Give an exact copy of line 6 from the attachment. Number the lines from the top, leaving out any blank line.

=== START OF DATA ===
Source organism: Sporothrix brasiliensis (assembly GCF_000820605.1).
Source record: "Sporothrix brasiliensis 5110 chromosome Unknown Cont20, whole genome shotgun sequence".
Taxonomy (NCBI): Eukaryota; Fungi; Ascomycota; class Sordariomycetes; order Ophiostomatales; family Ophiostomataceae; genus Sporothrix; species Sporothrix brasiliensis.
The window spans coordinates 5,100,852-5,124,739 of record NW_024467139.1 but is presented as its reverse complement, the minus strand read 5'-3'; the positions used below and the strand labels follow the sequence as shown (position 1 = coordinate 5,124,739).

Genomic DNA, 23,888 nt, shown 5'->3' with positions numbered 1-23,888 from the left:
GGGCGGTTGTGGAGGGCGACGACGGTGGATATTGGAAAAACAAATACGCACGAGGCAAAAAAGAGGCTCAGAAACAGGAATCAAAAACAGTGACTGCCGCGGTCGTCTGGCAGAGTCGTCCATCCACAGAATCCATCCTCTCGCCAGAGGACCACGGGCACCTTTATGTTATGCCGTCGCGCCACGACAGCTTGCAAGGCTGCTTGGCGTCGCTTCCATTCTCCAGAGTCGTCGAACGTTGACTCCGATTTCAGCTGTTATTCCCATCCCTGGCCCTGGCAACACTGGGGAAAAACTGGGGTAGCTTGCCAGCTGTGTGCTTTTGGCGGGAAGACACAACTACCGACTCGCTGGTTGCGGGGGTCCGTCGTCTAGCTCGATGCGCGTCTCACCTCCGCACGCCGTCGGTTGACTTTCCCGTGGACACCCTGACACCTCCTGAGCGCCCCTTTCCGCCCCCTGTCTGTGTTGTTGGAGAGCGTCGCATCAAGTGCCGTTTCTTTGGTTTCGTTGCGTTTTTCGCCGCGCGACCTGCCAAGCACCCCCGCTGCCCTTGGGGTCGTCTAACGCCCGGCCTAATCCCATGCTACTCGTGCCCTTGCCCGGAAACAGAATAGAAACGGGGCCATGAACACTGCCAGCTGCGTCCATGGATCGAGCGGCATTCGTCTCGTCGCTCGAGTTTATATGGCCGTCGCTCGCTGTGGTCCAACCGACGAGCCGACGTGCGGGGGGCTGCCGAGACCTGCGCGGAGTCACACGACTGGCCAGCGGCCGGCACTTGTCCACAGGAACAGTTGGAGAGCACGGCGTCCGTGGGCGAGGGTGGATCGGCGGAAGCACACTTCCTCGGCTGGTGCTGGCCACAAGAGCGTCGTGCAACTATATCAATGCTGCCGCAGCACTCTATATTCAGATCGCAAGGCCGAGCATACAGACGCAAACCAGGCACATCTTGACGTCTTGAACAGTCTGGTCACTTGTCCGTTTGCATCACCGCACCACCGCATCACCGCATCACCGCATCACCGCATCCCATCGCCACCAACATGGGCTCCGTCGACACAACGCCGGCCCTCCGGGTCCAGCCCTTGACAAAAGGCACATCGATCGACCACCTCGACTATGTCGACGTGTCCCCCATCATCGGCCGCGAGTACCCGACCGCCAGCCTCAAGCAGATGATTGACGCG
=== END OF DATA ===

GGGCGGTTGTGGAGGGCGACGACGGTGGATATTGGAAAAACAAATACGCACGAGGCAAAAAAGAGGCTCAGAAACAGGAATCAAAAACAGTGACTGCCGCGGTCGTCTGGCAGAGTCGTCCATCCACAGAATCCATCCTCTCGCCAGAGGACCACGGGCACCTTTATGTTATGCCGTCGCGCCACGACAGCTTGCAAGGCTGCTTGGCGTCGCTTCCATTCTCCAGAGTCGTCGAACGTTGACTCCGATTTCAGCTGTTATTCCCATCCCTGGCCCTGGCAACACTGGGGAAAAACTGGGGTAGCTTGCCAGCTGTGTGCTTTTGGCGGGAAGACACAACTACCGACTCGCTGGTTGCGGGGGTCCGTCGTCTAGCTCGATGCGCGTCTCACCTCCGCACGCCGTCGGTTGACTTTCCCGTGGACACCCTGACACCTCCTGAGCGCCCCTTTCCGCCCCCTGTCTGTGTTGTTGGAGAGCGTCGCATCAAGTGCCGTTTCTTTGGTTTCGTTGCGTTTTTCGCCGCGCGACCTGCCAAGCACCCCCGCTGCCCTTGGGGTCGTCTAACGCCCGGCCTAATCCCATGCTACTCGTGCCCTTGCCCGGAAACAGAATAGAAACGGGGCCATGAACACTGCCAGCTGCGTCCATGGATCGAGCGGCATTCGTCTCGTCGCTCGAGTTTATATGGCCGTCGCTCGCTGTGGTCCAACCGACGAGCCGACGTGCGGGGGGCTGCCGAGACCTGCGCGGAGTCACACGACTGGCCAGCGGCCGGCACTTGTCCACAGGAACAGTTGGAGAGCACGGCGTCCGTGGGCGAGGGTGGATCGGCGGAAGCACACTTCCTCGGCTGGTGCTGGCCACAAGAGCGTCGTGCAACTATATCAATGCTGCCGCAGCACTCTATATTCAGATCGCAAGGCCGAGCATACAGACGCAAACCAGGCACATCTTGACGTCTTGAACAGTCTGGTCACTTGTCCGTTTGCATCACCGCACCACCGCATCACCGCATCACCGCATCACCGCATCCCATCGCCACCAACATGGGCTCCGTCGACACAACGCCGGCCCTCCGGGTCCAGCCCTTGACAAAAGGCACATCGATCGACCACCTCGACTATGTCGACGTGTCCCCCATCATCGGCCGCGAGTACCCGACCGCCAGCCTCAAGCAGATGATTGACGCG